(Super. Ct. No. CVPO090000327)
The opinion of the court was delivered by: Raye , P. J.
Hernandez v. Yuba County Sheriff's Dept.
California Rules of Court, rule 8.1115(a), prohibits courts and parties from citing or relying on opinions not certified for publication or ordered published, except as specified by rule 8.1115(b). This opinion has not been certified for publication or ordered published for purposes of rule 8.1115.
Plaintiff David S. Hernandez brings this pro se judgment roll appeal from the judgment in favor of defendant Yuba County Sheriff's Department, entered after the court struck his first amended complaint for failure to comply with the California Tort Claims Act (Act). (Gov. Code, § 810 et seq.)
We find no error and shall affirm the judgment.
Plaintiff filed his original complaint against defendant in April 2009. He alleged he went to his daughter's school to "have a[n] on site visit" with her in November 2007 and was prevented from doing so by sheriff's deputies. The complaint sought damages on theories of "vicarious liablity [sic]/ discrimination."
Based on motion papers not in the record on appeal, the court entered an order granting defendant's motion for judgment on the pleadings. That order is not in the record, but the court later characterized it as "order[ing] that plaintiff have leave to amend his complaint to allege compliance with the Torts Claim Act," and "direct[ing plaintiff] to append both the claim and the rejection thereof, if any, to his amended pleading."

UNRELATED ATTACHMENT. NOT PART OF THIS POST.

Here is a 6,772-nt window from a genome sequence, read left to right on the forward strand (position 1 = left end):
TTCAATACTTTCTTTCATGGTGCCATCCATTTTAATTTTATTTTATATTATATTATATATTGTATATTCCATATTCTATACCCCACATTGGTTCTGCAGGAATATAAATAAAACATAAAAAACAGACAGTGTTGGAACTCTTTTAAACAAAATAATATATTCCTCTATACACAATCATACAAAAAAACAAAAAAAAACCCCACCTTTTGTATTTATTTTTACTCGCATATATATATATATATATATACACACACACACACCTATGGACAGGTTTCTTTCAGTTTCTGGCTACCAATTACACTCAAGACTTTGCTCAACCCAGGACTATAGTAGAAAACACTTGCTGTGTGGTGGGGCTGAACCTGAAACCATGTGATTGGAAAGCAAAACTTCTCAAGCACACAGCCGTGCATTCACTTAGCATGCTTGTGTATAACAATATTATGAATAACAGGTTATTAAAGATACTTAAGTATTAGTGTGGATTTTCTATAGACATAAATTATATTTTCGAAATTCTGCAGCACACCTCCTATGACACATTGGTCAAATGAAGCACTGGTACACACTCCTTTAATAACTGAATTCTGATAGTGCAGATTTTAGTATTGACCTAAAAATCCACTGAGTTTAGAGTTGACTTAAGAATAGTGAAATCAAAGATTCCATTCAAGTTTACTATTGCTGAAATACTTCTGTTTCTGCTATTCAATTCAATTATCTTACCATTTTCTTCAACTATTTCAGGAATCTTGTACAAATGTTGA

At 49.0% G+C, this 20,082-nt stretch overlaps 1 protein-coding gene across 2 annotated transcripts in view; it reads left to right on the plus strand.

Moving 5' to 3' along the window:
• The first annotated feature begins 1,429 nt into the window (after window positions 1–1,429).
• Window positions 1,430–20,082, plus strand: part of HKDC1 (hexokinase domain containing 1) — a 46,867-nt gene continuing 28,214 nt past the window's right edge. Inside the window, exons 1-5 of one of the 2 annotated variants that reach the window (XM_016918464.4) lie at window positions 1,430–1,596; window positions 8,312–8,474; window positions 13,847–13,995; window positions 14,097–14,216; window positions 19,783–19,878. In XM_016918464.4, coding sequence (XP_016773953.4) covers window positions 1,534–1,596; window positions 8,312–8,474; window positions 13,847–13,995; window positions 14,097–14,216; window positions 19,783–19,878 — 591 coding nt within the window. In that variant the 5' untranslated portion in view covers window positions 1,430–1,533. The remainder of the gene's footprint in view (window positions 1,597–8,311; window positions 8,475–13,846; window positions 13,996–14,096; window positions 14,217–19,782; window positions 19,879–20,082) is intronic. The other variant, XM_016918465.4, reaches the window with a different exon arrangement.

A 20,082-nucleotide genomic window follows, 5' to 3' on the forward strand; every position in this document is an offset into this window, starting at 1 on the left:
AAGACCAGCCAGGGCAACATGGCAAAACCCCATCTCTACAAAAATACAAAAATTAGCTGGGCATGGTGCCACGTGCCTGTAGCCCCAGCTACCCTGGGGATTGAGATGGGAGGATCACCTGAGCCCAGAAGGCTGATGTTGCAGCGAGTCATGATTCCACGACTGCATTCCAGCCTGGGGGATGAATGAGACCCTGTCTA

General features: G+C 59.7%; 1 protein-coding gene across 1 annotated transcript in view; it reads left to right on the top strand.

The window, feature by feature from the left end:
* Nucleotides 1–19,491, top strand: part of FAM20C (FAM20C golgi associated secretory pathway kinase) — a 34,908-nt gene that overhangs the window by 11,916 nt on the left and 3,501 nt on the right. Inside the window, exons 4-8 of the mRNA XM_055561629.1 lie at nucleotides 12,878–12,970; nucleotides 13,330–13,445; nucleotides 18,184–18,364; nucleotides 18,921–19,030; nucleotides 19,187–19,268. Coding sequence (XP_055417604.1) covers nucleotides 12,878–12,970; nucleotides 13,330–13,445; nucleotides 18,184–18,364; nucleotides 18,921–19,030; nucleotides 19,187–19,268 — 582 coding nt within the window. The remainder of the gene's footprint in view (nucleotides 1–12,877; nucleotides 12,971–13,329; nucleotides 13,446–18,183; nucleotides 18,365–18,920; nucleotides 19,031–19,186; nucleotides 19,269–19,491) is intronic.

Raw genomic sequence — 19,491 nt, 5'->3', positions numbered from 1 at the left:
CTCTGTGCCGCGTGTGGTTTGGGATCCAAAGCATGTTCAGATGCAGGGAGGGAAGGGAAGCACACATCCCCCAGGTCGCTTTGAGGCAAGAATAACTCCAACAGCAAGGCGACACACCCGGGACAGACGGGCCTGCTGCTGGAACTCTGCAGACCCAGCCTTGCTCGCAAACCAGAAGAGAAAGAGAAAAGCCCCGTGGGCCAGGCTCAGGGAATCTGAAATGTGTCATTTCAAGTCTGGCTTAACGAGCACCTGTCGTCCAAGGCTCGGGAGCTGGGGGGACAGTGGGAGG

Plaintiff then filed his "first amended complaint in tort." Paragraph No. 2 of that pleading alleges: "As the claimant, plaintiff filed form 915(a), for injury and damages against Yuba County Sheriff Department of Yuba County, and did so prior to filing suit with defendant." The claim and rejection are not appended to the pleading.
The trial court then made the order at issue in this appeal, striking the first amended complaint and entering a judgment of dismissal. The court opined that although "[p]aragraph 2 [of the first amended complaint] appears to allege compliance with the Torts Claims Act[,] . . . neither the purported claim, nor the reject[ion] are appended thereto. [¶] Compliance with the Torts Claim Act is mandatory and jurisdictional" and "[a] complaint which does not properly plead compliance with the Act fails to state a cause of action as a matter of law." The order states that judgment "hereby is entered in favor of the defendant[.]"*fn1
DISCUSSION I. Applicable Standards of Review
On appeal, a judgment or order of the trial court is presumed to be correct, and all intendments and presumptions are indulged to support it on matters as to which the record is silent. Thus, an appellant must affirmatively demonstrate reversible error. (Denham v. Superior Court (1970) 2 ...